Tax-wise, shipments are taxed under the same Business Commercial tax system that B2C direct shipping is.
This logistics model is better for larger merchants that sell large amounts of top-selling products. Generally, they should be of medium or low value, as there is the risk that unsold items may have to be written down. This is partly why luxury brands do not use the bonded warehousing model.
The variety of products that can be sold through the bonded importing model is much more limited, and goods have to obtain a China Inspection and Quarantine (CIQ) certificate on arrival.
Key Questions You Should Ask Yourself Before Selling to China
1. Am I able to stock a sufficient number of products when there is a sudden increase in interest in a product, e.g. during a special marketing campaign?
2. How many parcels can I ship each day?
3. How flexible are my fulfilment capabilities, regarding the packaging process? Packages sent to China may need extra packaging material for international transport.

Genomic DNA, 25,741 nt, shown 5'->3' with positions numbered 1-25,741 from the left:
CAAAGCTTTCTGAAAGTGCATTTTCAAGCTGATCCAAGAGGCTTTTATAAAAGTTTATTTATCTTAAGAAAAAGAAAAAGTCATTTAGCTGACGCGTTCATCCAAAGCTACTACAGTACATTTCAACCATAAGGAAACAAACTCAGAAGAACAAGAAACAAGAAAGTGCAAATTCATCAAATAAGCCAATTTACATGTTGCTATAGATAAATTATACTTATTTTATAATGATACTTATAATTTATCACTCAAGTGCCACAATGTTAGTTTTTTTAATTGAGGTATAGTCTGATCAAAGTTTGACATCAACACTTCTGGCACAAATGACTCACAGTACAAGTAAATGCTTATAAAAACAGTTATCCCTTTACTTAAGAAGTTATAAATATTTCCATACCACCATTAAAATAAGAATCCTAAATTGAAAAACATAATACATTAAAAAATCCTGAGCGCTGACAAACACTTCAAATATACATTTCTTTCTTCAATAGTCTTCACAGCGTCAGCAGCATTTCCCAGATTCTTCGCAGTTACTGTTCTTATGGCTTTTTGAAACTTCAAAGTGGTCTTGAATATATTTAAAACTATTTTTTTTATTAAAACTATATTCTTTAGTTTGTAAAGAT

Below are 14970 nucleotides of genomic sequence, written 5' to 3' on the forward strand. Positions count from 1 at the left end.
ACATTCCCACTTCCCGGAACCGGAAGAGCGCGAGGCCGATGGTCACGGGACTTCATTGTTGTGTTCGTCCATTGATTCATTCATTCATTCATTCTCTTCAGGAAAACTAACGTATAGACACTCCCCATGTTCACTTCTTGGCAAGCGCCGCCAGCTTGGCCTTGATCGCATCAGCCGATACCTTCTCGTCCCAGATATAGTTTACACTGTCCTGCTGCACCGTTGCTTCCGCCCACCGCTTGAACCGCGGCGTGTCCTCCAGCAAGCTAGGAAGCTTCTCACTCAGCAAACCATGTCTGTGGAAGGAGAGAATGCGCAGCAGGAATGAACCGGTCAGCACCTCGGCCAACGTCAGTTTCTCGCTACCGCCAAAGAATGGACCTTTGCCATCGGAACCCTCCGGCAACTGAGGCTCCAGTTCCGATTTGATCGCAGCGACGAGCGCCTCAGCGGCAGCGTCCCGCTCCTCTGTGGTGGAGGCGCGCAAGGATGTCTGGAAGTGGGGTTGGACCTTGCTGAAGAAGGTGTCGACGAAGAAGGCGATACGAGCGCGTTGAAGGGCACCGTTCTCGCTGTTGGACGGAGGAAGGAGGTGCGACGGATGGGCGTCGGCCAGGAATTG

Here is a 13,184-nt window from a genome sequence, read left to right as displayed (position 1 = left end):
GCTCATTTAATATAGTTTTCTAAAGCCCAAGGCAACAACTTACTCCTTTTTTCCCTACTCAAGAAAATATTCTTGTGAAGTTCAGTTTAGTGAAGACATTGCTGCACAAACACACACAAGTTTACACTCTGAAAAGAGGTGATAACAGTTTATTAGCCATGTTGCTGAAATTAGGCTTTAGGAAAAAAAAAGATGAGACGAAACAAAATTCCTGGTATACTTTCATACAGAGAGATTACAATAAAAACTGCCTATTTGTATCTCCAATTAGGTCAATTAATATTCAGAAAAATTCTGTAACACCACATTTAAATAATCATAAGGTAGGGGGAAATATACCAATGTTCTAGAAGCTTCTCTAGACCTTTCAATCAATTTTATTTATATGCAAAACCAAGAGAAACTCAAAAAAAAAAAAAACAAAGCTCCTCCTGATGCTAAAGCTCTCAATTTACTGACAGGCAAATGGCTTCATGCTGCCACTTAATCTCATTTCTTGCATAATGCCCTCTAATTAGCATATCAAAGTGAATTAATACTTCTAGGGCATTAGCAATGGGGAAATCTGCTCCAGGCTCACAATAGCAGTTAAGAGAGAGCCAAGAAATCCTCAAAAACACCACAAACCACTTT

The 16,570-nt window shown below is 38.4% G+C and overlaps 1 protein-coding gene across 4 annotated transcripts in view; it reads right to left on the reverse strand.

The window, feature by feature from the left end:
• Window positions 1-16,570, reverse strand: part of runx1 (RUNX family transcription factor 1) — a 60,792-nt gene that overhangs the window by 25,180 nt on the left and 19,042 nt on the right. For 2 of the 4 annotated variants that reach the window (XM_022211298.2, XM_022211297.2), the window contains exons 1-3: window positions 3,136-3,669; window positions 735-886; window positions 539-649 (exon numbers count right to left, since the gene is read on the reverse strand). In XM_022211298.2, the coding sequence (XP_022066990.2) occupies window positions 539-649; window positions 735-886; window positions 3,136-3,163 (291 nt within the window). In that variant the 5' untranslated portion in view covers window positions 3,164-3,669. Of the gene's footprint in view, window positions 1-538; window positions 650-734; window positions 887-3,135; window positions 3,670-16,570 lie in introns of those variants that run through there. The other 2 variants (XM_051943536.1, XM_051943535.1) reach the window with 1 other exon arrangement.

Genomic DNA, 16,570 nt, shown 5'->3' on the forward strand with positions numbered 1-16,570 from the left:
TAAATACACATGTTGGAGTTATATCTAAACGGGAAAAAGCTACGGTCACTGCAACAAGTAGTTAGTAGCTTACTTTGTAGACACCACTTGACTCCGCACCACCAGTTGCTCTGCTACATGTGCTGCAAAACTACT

4. Is my storing facility large enough to store more products? Or are there ways to enlarge the facility?
5. How long does it take for a product to sell out? Do I have enough inventory stocked for the more popular items?
It should be noted that Chinese consumers are spoiled when it comes to e-commerce delivery. Because of lower labor costs and the concentrated nature of Chinese cities, it is common for Chinese consumers to receive their products within 1-3 days.
For international brands and retailers looking to crack the China market, the prospect of facing off against domestic e-commerce businesses that can provide cheap 1-3 day shipping is daunting.
Those thinking about entering the China market need to think about whether there is a true demand for your products and brands, and whether or not the role they play in the market can be replaced by local players.
Newcomers to the Chinese cross-border e-commerce market can start off by shipping through cross-border channels. As they scale their business they should think about stocking high-turnover inventory in warehouses in Hong Kong or Chinese free trade zones so that they can ship items to customers faster. This results in a better user experience and can help create a competitive advantage.
Oftentimes international brands and retailers offer free shipping for those who spend a certain amount of money on goods. This can be a good way to encourage more spending and divert attention away from high shipping costs, which can turn off many customers.